2. Compton scattering in AGN
It is widely believed that the production of soft X-ray excess in AGN (Active Galactic Nuclei), and hard X-ray tail in both AGN and GBHs (Galactic Black Holes) continuum spectra are caused by Comptonization.
The observed hard X-ray spectra of those objects consist of primary power-law X-ray radiation emitted from the hot plasma, and Compton reflection bump (for a review see Mushotzky et al. 1993 for AGN, and Tanaka & Lewin 1995 for GBHs). The former component results from Compton cooling of hot, probably thermal plasma by soft photons incoming from the accretion disk. Compton reflection bump exhibits line with energy about 6.4 keV, which implies that the reflecting matter is cold, K. High energy cut-off is observed at keV. The latter feature results from two physical reasons. First of all, for high energy photons the cross-section decreases with increasing photon energy, therefore probability of interaction with electrons decreases. However, if scattering occurred, then photon loses all its energy at the time of Compton scattering on cold electrons (Rybicki & Lightman 1979).
Approximately 10 per cent of hard X-ray photons is reflected, while the remaining 90 per cent is absorbed by cold matter, and energy of these photons is reemitted in soft X-ray band. This is the most probable explanation of soft X-ray excess, which appears as significant low energy ( keV) spectral steepening. Such a feature is widely observed in radio-quiet AGN (Turner & Pounds 1989; Walter & Fink 1993).
Therefore, it is very important to calculate spectra from illuminated disk atmospheres with account of Compton scattering. Many attempts were done on this subject, however, the problem is extremely complex. It is very difficult to compute the structure and spectra of optically thick media self-consistently, taking into account both process of Comptonization and absorption of hard X-ray radiation.
In the existing codes calculating spectrum of the illuminated disk atmosphere, Compton scattering was treated in three different ways. The scattering could be roughly approximated by the local heating and cooling rates, as was done in the photoionization codes CLOUDY, XSTAR and MAPPING. The above approach could be easily implemented also in few radiative transfer calculations (Ko & Kallman 1994; Collin-Souffrin et al. 1996; Sincell & Krolik 1997).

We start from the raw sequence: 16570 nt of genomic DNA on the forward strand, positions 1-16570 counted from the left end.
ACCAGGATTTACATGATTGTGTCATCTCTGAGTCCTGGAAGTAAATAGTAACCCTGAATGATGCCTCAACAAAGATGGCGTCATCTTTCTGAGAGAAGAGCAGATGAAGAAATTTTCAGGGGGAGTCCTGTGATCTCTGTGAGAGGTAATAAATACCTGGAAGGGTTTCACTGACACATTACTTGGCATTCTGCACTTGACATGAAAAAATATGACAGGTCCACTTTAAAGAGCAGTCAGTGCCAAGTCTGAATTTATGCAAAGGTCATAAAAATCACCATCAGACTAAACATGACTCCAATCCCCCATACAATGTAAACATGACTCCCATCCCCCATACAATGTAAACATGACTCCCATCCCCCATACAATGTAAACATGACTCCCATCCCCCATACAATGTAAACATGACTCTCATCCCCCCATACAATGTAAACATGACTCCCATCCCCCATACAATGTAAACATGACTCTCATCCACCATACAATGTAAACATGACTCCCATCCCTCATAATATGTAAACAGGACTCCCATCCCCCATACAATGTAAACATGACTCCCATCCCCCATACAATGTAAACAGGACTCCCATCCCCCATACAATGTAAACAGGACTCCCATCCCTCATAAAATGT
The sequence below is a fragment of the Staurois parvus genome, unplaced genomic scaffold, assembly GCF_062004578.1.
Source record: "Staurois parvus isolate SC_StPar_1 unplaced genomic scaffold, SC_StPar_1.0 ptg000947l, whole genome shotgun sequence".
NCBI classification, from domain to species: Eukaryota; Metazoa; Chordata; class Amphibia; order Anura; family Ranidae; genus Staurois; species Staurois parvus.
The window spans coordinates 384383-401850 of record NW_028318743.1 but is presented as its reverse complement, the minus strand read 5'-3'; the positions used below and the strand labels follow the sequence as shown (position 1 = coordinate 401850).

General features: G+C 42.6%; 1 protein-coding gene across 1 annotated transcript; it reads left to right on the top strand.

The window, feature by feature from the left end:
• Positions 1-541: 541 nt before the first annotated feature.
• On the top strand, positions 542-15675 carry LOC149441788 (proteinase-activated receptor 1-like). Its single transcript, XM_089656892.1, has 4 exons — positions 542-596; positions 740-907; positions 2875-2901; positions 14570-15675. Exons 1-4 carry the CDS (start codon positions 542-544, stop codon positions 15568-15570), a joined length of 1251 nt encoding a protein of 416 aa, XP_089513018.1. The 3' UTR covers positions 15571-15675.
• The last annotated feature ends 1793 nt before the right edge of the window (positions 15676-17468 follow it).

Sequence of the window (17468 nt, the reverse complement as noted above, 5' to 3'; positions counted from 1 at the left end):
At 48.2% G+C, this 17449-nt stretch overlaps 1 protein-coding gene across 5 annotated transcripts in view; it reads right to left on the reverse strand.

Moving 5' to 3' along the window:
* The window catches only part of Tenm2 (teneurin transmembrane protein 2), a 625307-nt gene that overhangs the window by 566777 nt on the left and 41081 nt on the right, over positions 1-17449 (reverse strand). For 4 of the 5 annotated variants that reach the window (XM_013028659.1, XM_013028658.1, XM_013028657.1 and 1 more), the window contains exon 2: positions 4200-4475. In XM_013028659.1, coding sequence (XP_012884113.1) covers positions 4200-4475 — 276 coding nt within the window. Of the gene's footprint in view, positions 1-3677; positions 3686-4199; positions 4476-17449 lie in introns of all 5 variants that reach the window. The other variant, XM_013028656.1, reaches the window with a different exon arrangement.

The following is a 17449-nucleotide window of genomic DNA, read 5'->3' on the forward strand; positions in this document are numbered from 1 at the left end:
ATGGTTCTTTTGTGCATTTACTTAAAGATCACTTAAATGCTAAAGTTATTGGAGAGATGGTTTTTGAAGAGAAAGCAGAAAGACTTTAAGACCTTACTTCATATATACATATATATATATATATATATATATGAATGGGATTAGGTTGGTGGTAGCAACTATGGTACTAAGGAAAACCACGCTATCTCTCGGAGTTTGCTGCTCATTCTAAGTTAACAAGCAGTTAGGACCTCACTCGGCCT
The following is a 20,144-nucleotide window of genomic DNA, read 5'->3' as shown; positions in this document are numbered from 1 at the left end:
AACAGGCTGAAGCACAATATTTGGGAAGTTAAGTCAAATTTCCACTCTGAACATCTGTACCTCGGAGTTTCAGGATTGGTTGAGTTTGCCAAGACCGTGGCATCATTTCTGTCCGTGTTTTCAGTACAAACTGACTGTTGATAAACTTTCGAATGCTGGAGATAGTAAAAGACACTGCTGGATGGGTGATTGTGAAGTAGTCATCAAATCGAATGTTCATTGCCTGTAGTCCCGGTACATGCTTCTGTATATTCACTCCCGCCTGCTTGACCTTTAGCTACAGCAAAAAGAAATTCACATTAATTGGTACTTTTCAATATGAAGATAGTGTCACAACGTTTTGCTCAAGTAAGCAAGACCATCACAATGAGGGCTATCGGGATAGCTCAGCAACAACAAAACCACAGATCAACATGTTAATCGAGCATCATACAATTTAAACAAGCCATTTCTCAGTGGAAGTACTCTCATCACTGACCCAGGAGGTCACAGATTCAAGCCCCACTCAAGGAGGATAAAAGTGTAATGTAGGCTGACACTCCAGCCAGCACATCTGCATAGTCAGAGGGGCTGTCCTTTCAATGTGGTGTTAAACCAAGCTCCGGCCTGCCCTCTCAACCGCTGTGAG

In other approach one solved the Kompaneets equation as part of the radiative transport equation, but it was usually done only for fully ionized hydrogen and helium disk, i.e. neglecting absorption (Shimura et al. 1995). In other papers their authors added some absorption, but only in uniform slab of matter (Ross & Fabian 1993; Matt et al. 1993). Most recently Nayakshin et al. (2000) used modified Kompaneets equation with approximate Compton scattering redistribution function for the computations of disk structure in hydrostatic equilibrium. Nevertheless, Kompaneets equation can approximate only Compton scattering on electrons in non-relativistic thermal motion.
Up to now, the most advanced approach to the Comptonization in illuminated accretion disk was done by Zycki et al. (1994), who presented Monte Carlo simulations. However, their computations treated slab of matter with constant density.
Our approach to Compton scattering is much more general, since it is suitable for photons and electrons of any energies and allows to calculate the structure of an atmosphere both in hydrostatic and radiative equilibrium. I.e. in models presented below we apply the full art of model stellar atmosphere computations. Our code can be easily used for the accretion disk atmospheres, assuming that all the energy has been generated below the thermalization depth via viscosity. We are able to compute self consistently the structure and outgoing spectra, to precisely reproduce reflection and redistribution of external X-rays towards longer wavelengths. We include here hydrogen, helium and iron, all these elements considered in every possible ionization state.
© European Southern Observatory (ESO) 2000
Online publication: December 5, 2000